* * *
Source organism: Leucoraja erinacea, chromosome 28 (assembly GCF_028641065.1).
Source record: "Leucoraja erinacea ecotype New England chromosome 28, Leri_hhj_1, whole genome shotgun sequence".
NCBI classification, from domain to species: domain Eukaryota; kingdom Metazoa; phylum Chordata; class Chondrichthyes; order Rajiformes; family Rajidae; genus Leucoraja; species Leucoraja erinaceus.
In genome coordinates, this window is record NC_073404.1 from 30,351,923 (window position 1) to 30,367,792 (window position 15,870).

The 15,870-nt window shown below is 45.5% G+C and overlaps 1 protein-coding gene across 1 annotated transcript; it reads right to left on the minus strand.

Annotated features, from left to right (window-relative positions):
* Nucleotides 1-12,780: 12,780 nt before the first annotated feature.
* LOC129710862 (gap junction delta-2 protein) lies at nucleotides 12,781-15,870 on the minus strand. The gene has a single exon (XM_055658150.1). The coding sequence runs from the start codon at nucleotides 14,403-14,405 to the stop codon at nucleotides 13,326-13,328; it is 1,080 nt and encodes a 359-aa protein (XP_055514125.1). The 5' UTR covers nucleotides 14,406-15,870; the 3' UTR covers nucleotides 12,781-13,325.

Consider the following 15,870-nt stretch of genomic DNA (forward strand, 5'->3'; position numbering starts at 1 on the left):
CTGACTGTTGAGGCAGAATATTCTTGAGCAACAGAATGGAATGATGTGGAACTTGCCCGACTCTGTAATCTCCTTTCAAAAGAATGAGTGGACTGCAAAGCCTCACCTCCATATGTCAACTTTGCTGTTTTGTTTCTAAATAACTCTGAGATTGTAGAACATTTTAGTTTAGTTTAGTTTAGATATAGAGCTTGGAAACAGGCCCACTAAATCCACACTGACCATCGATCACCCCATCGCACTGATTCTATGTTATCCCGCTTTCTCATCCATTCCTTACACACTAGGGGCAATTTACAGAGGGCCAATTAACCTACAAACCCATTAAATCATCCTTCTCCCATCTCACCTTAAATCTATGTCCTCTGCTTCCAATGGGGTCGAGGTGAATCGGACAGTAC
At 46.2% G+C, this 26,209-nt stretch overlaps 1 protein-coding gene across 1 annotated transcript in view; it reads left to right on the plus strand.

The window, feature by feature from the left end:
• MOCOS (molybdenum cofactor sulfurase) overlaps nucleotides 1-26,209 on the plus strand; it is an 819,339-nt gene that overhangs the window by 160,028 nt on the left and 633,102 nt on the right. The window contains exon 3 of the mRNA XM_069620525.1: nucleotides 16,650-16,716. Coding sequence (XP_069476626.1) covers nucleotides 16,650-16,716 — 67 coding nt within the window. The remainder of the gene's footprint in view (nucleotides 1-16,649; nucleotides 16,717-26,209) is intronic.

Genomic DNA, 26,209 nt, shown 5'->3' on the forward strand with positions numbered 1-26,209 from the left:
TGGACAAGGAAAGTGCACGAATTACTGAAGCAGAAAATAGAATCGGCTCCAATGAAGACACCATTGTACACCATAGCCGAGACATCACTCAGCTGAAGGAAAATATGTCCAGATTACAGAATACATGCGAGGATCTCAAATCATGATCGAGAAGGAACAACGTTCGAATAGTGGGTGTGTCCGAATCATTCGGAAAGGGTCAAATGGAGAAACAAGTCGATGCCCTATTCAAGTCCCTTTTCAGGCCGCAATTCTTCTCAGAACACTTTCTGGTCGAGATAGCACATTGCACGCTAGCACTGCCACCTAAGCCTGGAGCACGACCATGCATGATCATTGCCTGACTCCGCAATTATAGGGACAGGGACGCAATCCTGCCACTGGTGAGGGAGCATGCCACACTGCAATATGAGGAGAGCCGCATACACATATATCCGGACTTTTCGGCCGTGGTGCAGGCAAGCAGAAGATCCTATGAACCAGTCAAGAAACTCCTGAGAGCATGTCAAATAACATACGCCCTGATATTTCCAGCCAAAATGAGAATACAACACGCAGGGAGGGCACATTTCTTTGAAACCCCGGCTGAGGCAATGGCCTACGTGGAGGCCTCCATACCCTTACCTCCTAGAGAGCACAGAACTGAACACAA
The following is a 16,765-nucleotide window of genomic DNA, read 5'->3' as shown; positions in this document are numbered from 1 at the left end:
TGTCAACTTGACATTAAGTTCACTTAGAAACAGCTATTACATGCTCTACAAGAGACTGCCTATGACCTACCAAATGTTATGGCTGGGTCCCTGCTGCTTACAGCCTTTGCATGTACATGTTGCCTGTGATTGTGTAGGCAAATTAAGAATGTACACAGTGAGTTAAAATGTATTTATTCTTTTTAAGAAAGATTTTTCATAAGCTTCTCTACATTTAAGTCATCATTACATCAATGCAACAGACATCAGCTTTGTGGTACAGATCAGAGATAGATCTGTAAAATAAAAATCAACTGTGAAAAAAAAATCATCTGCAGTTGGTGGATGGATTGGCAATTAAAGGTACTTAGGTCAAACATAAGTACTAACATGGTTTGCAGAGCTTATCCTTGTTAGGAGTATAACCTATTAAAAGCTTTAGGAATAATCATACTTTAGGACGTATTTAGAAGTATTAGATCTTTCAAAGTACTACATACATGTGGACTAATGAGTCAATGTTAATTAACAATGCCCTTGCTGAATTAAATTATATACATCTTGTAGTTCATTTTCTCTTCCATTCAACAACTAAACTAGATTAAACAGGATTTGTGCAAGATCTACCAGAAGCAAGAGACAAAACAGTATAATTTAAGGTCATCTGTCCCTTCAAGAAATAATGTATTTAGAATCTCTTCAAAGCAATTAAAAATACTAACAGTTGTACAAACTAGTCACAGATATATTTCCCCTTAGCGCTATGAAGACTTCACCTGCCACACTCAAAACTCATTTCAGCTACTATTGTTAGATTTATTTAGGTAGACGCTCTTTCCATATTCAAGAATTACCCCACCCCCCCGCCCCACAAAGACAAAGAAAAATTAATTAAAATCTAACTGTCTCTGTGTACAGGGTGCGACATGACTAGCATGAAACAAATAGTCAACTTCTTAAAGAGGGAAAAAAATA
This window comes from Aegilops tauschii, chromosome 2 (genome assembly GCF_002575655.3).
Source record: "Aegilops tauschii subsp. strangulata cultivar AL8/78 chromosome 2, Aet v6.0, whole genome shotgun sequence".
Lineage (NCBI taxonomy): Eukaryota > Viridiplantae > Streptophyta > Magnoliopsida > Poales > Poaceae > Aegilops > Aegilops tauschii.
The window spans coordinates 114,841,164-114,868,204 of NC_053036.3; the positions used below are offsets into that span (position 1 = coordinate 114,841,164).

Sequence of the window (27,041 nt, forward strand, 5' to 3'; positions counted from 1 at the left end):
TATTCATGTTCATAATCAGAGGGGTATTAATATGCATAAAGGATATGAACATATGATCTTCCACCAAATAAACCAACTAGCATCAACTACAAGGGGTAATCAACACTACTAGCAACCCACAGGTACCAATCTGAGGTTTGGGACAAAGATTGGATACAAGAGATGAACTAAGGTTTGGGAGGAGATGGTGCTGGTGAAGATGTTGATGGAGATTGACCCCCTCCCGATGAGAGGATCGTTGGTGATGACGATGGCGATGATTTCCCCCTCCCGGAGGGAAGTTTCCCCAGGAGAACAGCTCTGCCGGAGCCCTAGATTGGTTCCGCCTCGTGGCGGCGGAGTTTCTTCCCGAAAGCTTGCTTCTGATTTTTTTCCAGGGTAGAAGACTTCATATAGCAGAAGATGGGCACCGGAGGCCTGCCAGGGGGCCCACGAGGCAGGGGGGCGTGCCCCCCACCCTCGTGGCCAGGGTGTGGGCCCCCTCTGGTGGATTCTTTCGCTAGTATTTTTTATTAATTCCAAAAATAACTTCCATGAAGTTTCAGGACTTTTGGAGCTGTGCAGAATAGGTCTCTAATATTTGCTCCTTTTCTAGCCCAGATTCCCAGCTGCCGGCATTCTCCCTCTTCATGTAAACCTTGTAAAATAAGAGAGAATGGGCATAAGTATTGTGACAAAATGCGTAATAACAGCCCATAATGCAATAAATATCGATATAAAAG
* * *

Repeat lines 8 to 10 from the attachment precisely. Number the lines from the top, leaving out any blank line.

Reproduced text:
* LOC129710862 (gap junction delta-2 protein) lies at nucleotides 12,781-15,870 on the minus strand. The gene has a single exon (XM_055658150.1). The coding sequence runs from the start codon at nucleotides 14,403-14,405 to the stop codon at nucleotides 13,326-13,328; it is 1,080 nt and encodes a 359-aa protein (XP_055514125.1). The 5' UTR covers nucleotides 14,406-15,870; the 3' UTR covers nucleotides 12,781-13,325.

Consider the following 15,870-nt stretch of genomic DNA (forward strand, 5'->3'; position numbering starts at 1 on the left):
CTGACTGTTGAGGCAGAATATTCTTGAGCAACAGAATGGAATGATGTGGAACTTGCCCGACTCTGTAATCTCCTTTCAAAAGAATGAGTGGACTGCAAAGCCTCACCTCCATATGTCAACTTTGCTGTTTTGTTTCTAAATAACTCTGAGATTGTAGAACATTTTAGTTTAGTTTAGTTTAGATATAGAGCTTGGAAACAGGCCCACTAAATCCACACTGACCATCGATCACCCCATCGCACTGATTCTATGTTATCCCGCTTTCTCATCCATTCCTTACACACTAGGGGCAATTTACAGAGGGCCAATTAACCTACAAACCCATTAAATCATCCTTCTCCCATCTCACCTTAAATCTATGTCCTCTGCTTCCAATGGGGTCGAGGTGAATCGGACAGTAC